The Kubernetes Book
@ Chris Suttles · Monday, Nov 13, 2017 · 2 minute read · Update at May 24, 2020


I bought and recently read The Kubernetes Book, and it was not great, but also not terrible; it was just OK.


It's pretty cheap (~$12.00 on Amazon at the moment). It's a decent whirlwind tour of Kubernetes. Nothing goes very deep, but the concepts presented are accurate. The book introduces different deployment types (minikube, single node, and your basic HA/PROD design), as well as building blocks of Kubernetes. The introduction of the API, Pods, Replication Controllers, Replica Sets, and Deployments are all easy to follow and describe them in sufficient detail through simple examples. There is not enough information in this book to run Kubernetes in production, but the examples work well enough for understanding the concepts. You deploy stuff in minikube, you walk through templates and apply them, and do basic deployment stuff (like a rollback). It's almost exactly the exercises in the Kubernetes basics tutorial. There's some coverage of labels, and there's enough here to understand Kubernetes well enough for local development, and enough to give you a solid base when you buy another book, course, or do soem reading and practice.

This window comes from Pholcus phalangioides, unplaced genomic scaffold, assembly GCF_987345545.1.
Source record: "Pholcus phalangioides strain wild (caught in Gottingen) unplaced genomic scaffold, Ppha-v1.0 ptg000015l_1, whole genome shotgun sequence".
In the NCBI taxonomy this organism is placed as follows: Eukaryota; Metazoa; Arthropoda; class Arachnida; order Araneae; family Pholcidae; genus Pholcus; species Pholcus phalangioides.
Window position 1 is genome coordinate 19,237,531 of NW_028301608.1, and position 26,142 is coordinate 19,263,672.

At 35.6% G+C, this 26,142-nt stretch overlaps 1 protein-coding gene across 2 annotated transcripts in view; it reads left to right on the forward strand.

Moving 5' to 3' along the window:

This book was riddled with spelling errors. There were a few places where an entire word was wrong. It seemed as though the book was edited in a hurry.

There's also just not a lot of meat. The book is more like a magazine, at only about 1/4 of an inch thick. There's the boring "why is it called Kubernetes?" and "why do people write k8s instead of kubernetes?" stuff to start with, which is a real waste of time and space since that information is easily found elsewhere and is not essential to actually using Kubernetes. That's pretty absurd when you consider the size of this book.

There's no coverage of config maps (or if there is it was short enough for me to forget), which is a pretty big missing piece.

There's no coverage of annotations.


If you are totally new to Kubernetes, and you really want to buy a book, this one is OK. There are better choices. If you have even a cursory understanding of Kubernetes, I'd skip this and buy a different book. You can also easily get everything in this book by simply reading the documentation. I also recommend checking out Kubernetes the hard way. It was handy for me on a long flight with no WiFi, so it served it's purpose and is now being resold on Amazon.

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